The 2017 IPA Most Recommended Consultants

We are proud to announce the 2017 IPA Most Recommended Consultants, listed in alphabetical order, and their firms. The full list was highlighted in the October issue of INSIDE Public Accounting.

Each year INSIDE Public Accounting asks firms from across the nation in the IPA Annual Survey and Analysis of Firms to name one consultant, whom they have used during the past year.

Congratulations to this group and IPA thanks this group for their hard work and dedication to the profession.

Click on the consultants names to view their answers a few questions on the state of the accounting industry.

Accountants Advisory Group
Joseph Tarasco
www.accountantsadvisory.com

Boomer Consulting Inc.
Gary Boomer
www.boomer.com

Carl George Advisory
Carl George
www.carlgeorgeadvisory.com

ConvergenceCoaching LLC
Jennifer Wilson
www.convergencecoaching.com

Crosley Company
Gale Crosley
www.crosleycompany.com

Koltin Consulting Group
Allan Koltin
www.koltin.com

The Rosenberg Associates
Marc Rosenberg
rosenbergassoc.com

Succession Institute
Bill Reeb
www.successioninstitute.com

Upstream Academy
Sam Allred, Tim Bartz
www.upstreamacademy.com

Xcentric
Roman Kepczyk
xcentric.com

IRS Wants Piece of the Bitcoin Action

The IRS has ruled that bitcoin and other cryptocurrencies are considered property, not currency, for tax purposes.

That means that consumers should be reporting capital gains if they used bitcoin to make an investment and then cashed out, CNBC reported. Considering the value of the bitcoin has surged this year, it’s not an unlikely scenario.

However, don’t look for a Form 1099 from whatever exchange you traded on. The responsibility to pay taxes on gains lies with the taxpayers.

“If you make a transaction, the onus will be on you to report it,” Samuel Boyd, senior vice president of Capital Asset Management Group, told CNBC. “Those transactions generate either short-term capital gains or losses or long-term capital gains or losses.”

A U.S. District Court in California in November ordered Coinbase, a popular platform for buying and selling cryptocurrencies, to turn over identifying information on 14,000 accounts. The court case stemmed from an IRS finding that for each year from 2013 to 2015, only about 800 taxpayers claimed bitcoin gains. During that time, the cryptocurrency rose dramatically from about $13 to more than $450. One bitcoin is now worth more than $11,000.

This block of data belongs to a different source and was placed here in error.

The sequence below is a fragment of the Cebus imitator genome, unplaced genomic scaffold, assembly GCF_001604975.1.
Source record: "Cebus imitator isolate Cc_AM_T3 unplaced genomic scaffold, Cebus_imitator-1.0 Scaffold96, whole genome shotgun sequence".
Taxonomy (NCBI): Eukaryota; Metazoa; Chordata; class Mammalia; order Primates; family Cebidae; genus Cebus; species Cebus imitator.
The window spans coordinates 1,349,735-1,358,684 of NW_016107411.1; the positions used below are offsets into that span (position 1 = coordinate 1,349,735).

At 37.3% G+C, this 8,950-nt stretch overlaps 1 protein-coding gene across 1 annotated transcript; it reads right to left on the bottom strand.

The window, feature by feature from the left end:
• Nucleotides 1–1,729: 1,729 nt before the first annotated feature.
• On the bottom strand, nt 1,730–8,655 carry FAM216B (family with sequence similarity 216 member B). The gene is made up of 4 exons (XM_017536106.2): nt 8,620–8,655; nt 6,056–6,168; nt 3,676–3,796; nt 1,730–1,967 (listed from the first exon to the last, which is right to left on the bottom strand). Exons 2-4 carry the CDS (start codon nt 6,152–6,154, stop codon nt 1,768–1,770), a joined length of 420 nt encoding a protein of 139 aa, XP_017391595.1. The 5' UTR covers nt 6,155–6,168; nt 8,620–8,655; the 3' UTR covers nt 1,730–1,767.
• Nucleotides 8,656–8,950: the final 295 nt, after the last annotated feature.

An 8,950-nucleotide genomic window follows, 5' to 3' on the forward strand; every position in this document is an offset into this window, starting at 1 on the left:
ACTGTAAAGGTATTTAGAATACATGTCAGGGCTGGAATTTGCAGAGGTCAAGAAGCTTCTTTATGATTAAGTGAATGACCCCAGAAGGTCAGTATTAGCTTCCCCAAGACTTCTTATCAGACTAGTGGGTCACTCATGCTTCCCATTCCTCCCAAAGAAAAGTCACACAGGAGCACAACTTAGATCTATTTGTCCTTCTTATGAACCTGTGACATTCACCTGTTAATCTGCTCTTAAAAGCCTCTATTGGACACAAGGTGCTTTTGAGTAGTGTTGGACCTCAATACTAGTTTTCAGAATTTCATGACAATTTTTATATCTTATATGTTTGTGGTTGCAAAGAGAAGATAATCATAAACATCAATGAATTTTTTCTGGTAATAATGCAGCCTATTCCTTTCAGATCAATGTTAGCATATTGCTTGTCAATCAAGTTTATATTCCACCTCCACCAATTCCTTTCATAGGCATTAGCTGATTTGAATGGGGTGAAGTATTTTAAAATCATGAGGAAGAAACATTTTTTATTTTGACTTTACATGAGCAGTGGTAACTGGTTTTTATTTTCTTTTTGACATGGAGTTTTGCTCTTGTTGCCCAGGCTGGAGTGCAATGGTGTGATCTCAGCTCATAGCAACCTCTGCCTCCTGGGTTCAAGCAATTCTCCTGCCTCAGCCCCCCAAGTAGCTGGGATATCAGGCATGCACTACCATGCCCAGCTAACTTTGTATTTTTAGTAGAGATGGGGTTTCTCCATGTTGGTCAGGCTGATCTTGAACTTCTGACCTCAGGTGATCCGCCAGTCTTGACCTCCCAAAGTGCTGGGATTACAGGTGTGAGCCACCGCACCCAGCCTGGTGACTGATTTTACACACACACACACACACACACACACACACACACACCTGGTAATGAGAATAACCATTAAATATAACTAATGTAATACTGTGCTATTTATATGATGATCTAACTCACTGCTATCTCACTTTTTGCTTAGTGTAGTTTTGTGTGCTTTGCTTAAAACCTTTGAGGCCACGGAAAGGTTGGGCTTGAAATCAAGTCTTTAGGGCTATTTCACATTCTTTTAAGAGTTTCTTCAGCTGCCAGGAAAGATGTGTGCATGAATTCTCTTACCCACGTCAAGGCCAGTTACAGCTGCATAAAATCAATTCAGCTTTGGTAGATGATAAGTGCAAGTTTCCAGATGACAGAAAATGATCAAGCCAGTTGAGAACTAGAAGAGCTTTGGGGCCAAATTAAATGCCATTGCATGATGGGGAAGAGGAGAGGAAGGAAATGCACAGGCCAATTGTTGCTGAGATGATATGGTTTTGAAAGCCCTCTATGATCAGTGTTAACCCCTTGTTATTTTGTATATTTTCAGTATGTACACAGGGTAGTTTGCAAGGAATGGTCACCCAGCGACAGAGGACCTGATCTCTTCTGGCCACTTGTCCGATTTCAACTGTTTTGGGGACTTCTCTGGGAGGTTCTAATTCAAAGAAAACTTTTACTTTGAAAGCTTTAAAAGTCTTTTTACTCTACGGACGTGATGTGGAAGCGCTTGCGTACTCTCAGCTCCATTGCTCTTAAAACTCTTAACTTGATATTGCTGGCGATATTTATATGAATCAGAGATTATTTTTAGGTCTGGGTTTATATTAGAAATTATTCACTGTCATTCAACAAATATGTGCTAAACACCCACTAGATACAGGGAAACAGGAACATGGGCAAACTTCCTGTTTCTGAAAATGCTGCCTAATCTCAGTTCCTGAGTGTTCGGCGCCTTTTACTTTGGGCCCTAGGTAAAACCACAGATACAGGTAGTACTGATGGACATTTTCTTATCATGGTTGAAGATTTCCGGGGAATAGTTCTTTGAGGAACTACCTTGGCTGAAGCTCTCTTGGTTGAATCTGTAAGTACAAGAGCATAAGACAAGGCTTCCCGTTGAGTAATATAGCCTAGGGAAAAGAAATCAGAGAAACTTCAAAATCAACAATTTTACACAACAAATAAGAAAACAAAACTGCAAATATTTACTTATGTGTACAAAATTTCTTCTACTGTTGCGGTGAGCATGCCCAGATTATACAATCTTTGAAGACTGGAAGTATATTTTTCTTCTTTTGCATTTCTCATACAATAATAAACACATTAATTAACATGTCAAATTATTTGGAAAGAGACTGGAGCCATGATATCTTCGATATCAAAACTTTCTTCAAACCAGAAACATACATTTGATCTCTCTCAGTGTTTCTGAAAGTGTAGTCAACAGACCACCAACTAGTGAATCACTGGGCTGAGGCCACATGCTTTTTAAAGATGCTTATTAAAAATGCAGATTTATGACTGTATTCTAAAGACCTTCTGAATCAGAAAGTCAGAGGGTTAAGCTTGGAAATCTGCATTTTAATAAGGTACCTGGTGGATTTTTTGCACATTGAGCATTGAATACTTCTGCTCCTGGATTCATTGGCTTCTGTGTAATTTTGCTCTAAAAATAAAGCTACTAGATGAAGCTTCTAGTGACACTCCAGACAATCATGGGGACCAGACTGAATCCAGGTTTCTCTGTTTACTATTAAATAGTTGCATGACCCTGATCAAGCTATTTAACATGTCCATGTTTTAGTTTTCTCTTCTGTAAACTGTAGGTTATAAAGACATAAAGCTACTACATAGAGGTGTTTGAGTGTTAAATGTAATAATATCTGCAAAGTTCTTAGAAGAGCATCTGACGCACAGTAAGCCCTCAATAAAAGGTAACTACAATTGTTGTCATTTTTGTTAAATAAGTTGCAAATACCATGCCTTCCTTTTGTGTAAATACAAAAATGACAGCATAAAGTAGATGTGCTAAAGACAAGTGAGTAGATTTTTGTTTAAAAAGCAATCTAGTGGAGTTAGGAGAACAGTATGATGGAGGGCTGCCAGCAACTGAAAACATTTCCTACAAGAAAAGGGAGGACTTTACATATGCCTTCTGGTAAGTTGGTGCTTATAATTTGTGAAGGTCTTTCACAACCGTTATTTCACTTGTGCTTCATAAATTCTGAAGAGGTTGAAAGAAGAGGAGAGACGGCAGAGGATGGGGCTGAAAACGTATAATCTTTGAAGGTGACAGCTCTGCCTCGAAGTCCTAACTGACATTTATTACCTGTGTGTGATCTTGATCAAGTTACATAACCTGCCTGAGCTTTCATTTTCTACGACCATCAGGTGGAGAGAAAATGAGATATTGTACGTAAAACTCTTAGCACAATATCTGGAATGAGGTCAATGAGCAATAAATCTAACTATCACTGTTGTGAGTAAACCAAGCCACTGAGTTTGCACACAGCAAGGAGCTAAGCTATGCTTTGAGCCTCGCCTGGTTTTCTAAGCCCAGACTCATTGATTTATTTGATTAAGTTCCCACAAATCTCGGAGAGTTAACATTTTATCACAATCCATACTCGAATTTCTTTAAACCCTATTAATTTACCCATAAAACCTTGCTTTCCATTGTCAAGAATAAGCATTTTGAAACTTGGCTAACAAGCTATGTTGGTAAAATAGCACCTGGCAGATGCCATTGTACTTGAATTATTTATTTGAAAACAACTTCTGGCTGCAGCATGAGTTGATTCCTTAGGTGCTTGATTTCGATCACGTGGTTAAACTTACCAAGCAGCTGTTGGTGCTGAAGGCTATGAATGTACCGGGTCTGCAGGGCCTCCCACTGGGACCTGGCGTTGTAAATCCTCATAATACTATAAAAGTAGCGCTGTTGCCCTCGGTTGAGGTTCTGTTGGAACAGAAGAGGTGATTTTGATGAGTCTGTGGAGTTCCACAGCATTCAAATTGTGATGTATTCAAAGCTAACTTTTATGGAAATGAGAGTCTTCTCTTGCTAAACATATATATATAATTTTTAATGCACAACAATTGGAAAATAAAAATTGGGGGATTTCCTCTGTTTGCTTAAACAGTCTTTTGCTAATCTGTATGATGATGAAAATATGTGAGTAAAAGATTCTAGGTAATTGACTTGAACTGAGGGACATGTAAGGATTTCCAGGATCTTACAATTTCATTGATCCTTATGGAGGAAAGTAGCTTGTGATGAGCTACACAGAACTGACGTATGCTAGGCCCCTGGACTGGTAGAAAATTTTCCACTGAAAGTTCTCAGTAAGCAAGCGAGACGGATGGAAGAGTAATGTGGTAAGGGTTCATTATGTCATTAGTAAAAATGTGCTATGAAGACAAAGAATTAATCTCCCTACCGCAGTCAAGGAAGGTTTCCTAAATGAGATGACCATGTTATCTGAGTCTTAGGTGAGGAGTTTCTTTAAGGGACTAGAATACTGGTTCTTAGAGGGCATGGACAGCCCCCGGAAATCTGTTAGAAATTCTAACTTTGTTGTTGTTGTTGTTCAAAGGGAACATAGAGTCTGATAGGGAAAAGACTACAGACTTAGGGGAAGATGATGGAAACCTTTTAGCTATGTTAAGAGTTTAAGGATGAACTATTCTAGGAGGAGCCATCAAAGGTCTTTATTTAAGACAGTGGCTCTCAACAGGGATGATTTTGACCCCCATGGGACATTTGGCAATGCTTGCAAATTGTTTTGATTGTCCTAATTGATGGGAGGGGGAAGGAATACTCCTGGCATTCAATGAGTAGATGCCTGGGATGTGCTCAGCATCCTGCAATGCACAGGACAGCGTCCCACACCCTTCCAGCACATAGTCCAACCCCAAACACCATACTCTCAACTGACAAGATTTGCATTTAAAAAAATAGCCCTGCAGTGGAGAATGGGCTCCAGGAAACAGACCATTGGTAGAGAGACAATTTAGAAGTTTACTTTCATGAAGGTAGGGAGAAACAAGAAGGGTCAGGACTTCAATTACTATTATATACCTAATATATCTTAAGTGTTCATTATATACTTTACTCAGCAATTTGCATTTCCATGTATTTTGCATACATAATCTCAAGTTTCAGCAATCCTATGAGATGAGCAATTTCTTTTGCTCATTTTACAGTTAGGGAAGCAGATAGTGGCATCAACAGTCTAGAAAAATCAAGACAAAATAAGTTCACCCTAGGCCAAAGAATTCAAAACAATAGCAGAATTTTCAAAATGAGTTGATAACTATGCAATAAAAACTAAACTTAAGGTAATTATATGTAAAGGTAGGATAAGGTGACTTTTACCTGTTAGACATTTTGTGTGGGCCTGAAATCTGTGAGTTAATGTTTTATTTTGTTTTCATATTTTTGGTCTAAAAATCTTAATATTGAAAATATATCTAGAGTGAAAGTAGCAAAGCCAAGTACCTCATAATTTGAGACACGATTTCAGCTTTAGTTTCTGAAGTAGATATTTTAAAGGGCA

The IRS originally asked for information on more than a million accounts. Then the agency narrowed its request, asking only for accounts that conducted bitcoin transactions – either exchanging bitcoin for dollars, or sending or receiving coins from another bitcoin user – worth $20,000 or more.

If you held it for one year or less, it is a considered a short-term gain and is taxed as ordinary income. Depending on your tax bracket for 2017, that could range from a tax rate of 10% to 39.6%. After owning it for more than one year, it is taxed as a long-term gain. Taxable rates on those gains range from 0% to 20%.

“I’ve told clients who own it that it’s up to them to track their cost basis, their holding period and their sale price,” Boyd said. “It might seem innocuous and veiled and like no one will follow up, but records of those transactions are available.”

Fortune reported, “The IRS dispute with Coinbase is likely to be just the opening salvo in a prolonged effort by the federal government to ensure digital currency speculators pay their taxes.”

Ban on the Salary Question Expanding

At an early age, most were taught to avoid talking about numbers of a personal matter: age, weight, salary. Now, increasingly, local and state legislators agree that this extends to potential employers. In numerous places, laws are being passed that ban questions pertaining to salary history.